4 Features lighting designers demand from today’s LEDs

 In Architecture & Design

Lighting designers are tasked with the challenge of collaborating with architects to create spaces that maximize both functionality and beauty. While carpenters work with wood and masons with bricks, light is the primary tool for lighting designers. Thanks to advancements in LED technology, lighting designers have a lot more to work with in their toolbox today.

Here are four features lighting designers pay special attention to when specifying lighting for projects.

Glare management

Glare can be divided into two main types: discomfort and disability. Discomfort glare comes from light sources that are painfully bright—like driving into the setting sun. With disability glare, vision is impaired from bright objects, but there isn’t necessarily discomfort. A bright light in a dark parking garage could cause disability glare because the light doesn’t hurt your eyes, but you can’t see very well with it shining in your face.

Regardless of the type, avoiding glare is a top concern for lighting designers. “Glare produces a lot of discomfort to users, and it’s a big issue with LEDs. LEDs are point source lights and they can be very glary,” says Carlos Alonso-Niemeyer, senior specification sales at Reflex Lighting. “Lighting designers want to have a ‘quiet ceiling,’ meaning the ceiling doesn’t have areas that bother our eyes. The ceiling should be a uniform space without sparkles and glare.”

Tools to avoid glare include lenses and louvers, but one of the best ways is the LED placement in the fixture. The closer the LED board is to the fixture opening, the more glare there will be. That’s why Amerlux takes the approach of designing fixtures with the LED boards as deep inside the fixture as possible.

Color consistency

When lighting is installed in a building, it’s important that all of the fixtures have the same light quality. A light that is slightly pink or green will stick out from a row otherwise white fixtures. At this point, only the poorest quality LEDs would have color consistency issues right off the bat. However, after hours of use, this is a different story.

One of these rainbows is beautiful like a dream and one is an ugly nightmare of color shifting. (Right photo courtesy of Energy.gov).

A common problem among sub-standard LEDs and outdated technologies like metal halide lights is color shift. Also called chromaticity shift and color maintenance, color shift in LEDs is typically caused by phosphor degradation from the high heat LEDs can emit.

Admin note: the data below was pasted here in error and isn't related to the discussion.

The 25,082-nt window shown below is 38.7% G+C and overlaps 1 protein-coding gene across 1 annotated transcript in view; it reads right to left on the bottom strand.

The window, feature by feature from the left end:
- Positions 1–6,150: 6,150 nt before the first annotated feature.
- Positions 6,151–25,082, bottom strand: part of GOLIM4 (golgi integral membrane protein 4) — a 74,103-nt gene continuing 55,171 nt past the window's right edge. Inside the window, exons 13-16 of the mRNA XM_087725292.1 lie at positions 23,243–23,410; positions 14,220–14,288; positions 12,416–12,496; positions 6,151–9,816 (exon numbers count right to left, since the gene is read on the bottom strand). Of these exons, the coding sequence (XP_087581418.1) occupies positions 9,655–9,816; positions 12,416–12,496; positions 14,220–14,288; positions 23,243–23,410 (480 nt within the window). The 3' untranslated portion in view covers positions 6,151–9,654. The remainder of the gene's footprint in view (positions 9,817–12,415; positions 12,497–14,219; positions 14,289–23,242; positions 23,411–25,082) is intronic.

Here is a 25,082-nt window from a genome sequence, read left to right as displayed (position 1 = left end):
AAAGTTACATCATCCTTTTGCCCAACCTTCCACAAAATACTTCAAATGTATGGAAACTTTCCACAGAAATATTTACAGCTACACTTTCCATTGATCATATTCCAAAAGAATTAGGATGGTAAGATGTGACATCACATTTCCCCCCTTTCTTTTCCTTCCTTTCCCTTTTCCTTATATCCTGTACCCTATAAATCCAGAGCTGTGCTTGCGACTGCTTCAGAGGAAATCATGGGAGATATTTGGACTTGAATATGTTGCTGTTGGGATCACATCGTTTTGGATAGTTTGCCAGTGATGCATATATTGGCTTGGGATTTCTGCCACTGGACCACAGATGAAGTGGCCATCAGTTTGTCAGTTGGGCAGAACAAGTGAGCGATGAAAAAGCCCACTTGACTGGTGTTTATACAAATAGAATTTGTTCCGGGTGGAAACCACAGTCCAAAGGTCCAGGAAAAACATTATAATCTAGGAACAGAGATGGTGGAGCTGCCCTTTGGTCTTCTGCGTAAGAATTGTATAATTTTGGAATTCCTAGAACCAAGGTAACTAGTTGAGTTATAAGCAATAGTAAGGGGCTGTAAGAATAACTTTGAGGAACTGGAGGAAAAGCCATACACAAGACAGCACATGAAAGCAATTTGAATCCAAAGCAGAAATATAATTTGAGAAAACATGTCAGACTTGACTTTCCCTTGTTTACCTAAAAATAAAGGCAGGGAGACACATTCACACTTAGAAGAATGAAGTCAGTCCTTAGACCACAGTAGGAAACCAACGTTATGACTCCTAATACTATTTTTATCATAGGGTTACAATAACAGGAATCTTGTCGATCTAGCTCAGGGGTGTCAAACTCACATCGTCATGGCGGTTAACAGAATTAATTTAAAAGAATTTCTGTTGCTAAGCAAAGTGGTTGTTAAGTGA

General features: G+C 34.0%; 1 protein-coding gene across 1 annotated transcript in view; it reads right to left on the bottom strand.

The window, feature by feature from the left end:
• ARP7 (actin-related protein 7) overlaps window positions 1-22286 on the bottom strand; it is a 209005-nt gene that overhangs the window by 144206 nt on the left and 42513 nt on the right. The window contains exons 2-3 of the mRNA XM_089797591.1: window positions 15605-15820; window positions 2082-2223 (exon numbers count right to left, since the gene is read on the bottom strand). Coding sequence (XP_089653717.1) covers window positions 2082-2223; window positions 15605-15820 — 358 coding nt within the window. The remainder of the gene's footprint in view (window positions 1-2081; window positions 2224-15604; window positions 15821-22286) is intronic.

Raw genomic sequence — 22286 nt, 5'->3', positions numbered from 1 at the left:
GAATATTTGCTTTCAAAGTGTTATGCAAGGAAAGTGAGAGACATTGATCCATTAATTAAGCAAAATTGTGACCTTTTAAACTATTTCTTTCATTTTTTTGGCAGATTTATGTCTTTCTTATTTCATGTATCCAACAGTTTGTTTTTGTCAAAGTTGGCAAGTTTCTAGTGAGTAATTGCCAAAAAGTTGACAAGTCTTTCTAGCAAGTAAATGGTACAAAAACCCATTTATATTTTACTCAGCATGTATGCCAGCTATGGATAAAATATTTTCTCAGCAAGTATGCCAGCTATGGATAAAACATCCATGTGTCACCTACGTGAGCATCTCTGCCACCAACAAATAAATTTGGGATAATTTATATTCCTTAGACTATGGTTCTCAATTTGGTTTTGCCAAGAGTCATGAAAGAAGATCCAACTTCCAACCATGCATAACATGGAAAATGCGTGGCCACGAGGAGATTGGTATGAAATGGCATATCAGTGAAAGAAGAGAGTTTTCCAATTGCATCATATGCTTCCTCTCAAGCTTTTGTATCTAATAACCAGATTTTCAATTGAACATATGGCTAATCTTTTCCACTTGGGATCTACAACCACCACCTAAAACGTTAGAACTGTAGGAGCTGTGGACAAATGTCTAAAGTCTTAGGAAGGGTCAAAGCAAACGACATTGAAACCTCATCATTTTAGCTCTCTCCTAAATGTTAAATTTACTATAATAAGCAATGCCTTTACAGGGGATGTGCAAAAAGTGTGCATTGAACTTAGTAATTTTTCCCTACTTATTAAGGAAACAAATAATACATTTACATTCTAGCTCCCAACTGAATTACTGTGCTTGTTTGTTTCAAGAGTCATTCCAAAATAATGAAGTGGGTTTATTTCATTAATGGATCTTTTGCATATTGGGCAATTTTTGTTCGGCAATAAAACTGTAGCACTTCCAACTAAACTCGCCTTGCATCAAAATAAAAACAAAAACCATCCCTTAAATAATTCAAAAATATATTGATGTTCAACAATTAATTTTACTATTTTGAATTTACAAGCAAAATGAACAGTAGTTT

The secret to avoiding color shift issues is two-fold:

“We don’t drive our LEDs to their full capacity,” says Alejandro Guerrero, director of engineering research and development at Amerlux. “Instead, we use the best quality LED possible and we drive it at a fraction of what it is capable of.

“This means the LED runs at very low temperatures, protecting the phosphor elements. Driving an LED like this makes it last a very long time. The light you get from an Amerlux product on day one will last for tens of thousands of hours longer than a lower quality LED pumped to 60 or 70 percent capacity. With a good driver, that lesser LED will last for a while, but won’t look nice,” continues Guerrero.

Light distribution quality

With architectural lighting, luminaires tend to be hidden or at least, not draw attention to themselves. Thus, when we judge a lighting solution as looking good or bad, that’s typically based on the beam and distribution quality.

“In regard to indirect linear products, lighting designers want the light distribution to be wide (also called as batwing distribution) so they have a uniform ceiling without hotspots,” says Alonso-Niemeyer. “On downlights, designers expect optics according to spec and they want to make sure the beam is clean—no striations of halos on the walls.”

“That’s one reason we use Amerlux products. Amerlux has listened to the requirements of lighting designers and the vast majority of products Amerlux offers meet those requirements and provide successful projects,” continues Alonso-Niemeyer.

Robust construction

High-end projects demand high-end materials. A low-grade fixture in a Class A office building looks out of place and sends the wrong message to prospective tenants. Designers look for lighting solutions that are built strong and beautiful.

“We work in Class A buildings and the lobby and public spaces have to emulate the amount of money spent on the architecture,” says Quentin Thomas, president of Quentin Thomas Associates. “The lights must look great when turned on and when turned off.

“In the millions and millions of dollars we’ve specified from Amerlux over the years, we have never had a problem with a product not being made well or any kind of aftermarket issue. I can’t say the same about other manufacturers we’ve worked with,” continues Thomas.


Amerlux has been developing beautiful LED solutions ranging from rugged post-top pedestrian lighting to beautiful linear interior products. Schedule a free lighting consultation today and learn more.

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